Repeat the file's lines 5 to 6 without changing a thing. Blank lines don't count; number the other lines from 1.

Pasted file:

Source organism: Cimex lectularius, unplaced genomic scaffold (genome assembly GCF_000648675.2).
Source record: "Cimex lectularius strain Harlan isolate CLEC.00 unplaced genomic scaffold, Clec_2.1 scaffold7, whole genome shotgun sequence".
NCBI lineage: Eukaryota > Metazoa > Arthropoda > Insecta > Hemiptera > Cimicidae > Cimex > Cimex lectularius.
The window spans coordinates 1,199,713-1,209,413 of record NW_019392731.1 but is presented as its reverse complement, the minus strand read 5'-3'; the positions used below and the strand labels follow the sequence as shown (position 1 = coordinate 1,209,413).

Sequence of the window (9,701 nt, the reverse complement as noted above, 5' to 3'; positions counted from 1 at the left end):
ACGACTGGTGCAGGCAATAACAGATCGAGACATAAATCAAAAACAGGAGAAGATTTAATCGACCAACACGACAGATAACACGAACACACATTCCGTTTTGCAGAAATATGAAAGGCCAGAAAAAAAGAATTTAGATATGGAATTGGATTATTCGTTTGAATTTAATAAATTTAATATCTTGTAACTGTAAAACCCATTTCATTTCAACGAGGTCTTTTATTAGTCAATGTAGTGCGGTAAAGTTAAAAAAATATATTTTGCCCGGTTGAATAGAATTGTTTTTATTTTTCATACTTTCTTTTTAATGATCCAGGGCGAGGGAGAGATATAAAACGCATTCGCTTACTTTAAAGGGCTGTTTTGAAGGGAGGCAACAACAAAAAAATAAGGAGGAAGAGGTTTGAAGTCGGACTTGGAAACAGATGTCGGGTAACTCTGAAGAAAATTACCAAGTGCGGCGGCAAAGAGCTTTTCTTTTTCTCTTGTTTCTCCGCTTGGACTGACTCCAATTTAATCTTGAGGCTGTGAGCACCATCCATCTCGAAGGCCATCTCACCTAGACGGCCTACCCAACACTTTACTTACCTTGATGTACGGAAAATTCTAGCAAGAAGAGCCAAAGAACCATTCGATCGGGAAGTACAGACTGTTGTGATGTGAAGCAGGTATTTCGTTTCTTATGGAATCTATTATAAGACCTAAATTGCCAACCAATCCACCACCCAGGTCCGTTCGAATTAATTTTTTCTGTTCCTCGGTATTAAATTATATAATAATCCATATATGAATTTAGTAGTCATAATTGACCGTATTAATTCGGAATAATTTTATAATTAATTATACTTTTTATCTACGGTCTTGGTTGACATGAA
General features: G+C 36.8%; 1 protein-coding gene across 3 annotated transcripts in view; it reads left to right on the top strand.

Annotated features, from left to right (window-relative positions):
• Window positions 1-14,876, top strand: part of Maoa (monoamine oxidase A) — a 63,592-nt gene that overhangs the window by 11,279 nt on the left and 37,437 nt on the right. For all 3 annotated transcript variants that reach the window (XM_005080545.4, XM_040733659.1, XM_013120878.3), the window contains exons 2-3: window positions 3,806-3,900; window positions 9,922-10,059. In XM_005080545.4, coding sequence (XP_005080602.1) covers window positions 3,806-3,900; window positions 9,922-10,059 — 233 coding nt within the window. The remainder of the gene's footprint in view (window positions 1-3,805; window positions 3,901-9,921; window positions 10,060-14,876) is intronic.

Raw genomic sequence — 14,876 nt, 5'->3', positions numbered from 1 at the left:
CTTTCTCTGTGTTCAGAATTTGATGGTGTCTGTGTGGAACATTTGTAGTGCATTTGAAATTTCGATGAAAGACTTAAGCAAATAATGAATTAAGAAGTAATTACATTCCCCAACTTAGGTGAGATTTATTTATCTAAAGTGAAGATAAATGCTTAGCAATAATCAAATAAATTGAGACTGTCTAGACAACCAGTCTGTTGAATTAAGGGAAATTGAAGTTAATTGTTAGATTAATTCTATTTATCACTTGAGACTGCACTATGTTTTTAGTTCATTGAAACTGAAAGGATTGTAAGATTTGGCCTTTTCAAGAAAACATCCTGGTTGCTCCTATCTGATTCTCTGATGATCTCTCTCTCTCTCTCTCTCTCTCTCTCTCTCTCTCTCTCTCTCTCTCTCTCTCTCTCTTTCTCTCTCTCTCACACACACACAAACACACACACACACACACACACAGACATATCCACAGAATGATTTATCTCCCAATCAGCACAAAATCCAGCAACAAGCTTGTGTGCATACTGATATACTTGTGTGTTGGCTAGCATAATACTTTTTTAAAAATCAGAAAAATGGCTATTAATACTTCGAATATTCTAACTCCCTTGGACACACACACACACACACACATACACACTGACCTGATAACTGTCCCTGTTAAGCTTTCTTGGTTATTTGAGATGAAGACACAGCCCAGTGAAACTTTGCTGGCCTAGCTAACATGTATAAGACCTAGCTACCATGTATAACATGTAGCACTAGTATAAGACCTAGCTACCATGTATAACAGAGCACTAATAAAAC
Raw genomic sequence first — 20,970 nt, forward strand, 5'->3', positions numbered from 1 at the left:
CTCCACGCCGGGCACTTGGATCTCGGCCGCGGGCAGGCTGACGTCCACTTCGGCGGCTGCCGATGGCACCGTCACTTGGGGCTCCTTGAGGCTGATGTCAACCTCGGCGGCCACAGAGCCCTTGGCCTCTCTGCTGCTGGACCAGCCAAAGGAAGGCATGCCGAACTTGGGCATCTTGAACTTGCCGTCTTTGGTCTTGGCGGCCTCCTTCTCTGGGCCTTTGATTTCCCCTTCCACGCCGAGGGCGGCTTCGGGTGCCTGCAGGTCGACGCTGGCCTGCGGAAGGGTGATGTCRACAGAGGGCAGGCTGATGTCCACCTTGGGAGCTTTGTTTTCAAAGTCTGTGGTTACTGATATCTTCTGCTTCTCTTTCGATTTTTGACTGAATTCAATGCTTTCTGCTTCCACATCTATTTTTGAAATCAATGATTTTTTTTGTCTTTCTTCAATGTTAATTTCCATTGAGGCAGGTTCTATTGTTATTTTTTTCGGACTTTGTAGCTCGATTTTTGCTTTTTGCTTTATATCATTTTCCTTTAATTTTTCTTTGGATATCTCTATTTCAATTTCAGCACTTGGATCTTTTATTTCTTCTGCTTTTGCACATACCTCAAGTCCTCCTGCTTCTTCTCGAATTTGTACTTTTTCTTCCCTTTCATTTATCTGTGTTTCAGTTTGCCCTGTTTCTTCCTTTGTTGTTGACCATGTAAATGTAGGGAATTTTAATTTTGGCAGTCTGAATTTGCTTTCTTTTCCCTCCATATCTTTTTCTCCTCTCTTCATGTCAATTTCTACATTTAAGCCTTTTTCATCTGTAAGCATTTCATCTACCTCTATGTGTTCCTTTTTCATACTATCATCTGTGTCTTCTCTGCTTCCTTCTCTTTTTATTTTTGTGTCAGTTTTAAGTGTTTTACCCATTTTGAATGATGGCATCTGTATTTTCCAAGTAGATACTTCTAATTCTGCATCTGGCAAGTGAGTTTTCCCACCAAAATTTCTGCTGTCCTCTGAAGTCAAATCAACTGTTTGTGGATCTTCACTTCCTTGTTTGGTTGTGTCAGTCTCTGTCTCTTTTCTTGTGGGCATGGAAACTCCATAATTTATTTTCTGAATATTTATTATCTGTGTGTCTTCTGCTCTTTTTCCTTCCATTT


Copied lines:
Sequence of the window (9,701 nt, the reverse complement as noted above, 5' to 3'; positions counted from 1 at the left end):
ACGACTGGTGCAGGCAATAACAGATCGAGACATAAATCAAAAACAGGAGAAGATTTAATCGACCAACACGACAGATAACACGAACACACATTCCGTTTTGCAGAAATATGAAAGGCCAGAAAAAAAGAATTTAGATATGGAATTGGATTATTCGTTTGAATTTAATAAATTTAATATCTTGTAACTGTAAAACCCATTTCATTTCAACGAGGTCTTTTATTAGTCAATGTAGTGCGGTAAAGTTAAAAAAATATATTTTGCCCGGTTGAATAGAATTGTTTTTATTTTTCATACTTTCTTTTTAATGATCCAGGGCGAGGGAGAGATATAAAACGCATTCGCTTACTTTAAAGGGCTGTTTTGAAGGGAGGCAACAACAAAAAAATAAGGAGGAAGAGGTTTGAAGTCGGACTTGGAAACAGATGTCGGGTAACTCTGAAGAAAATTACCAAGTGCGGCGGCAAAGAGCTTTTCTTTTTCTCTTGTTTCTCCGCTTGGACTGACTCCAATTTAATCTTGAGGCTGTGAGCACCATCCATCTCGAAGGCCATCTCACCTAGACGGCCTACCCAACACTTTACTTACCTTGATGTACGGAAAATTCTAGCAAGAAGAGCCAAAGAACCATTCGATCGGGAAGTACAGACTGTTGTGATGTGAAGCAGGTATTTCGTTTCTTATGGAATCTATTATAAGACCTAAATTGCCAACCAATCCACCACCCAGGTCCGTTCGAATTAATTTTTTCTGTTCCTCGGTATTAAATTATATAATAATCCATATATGAATTTAGTAGTCATAATTGACCGTATTAATTCGGAATAATTTTATAATTAATTATACTTTTTATCTACGGTCTTGGTTGACATGAA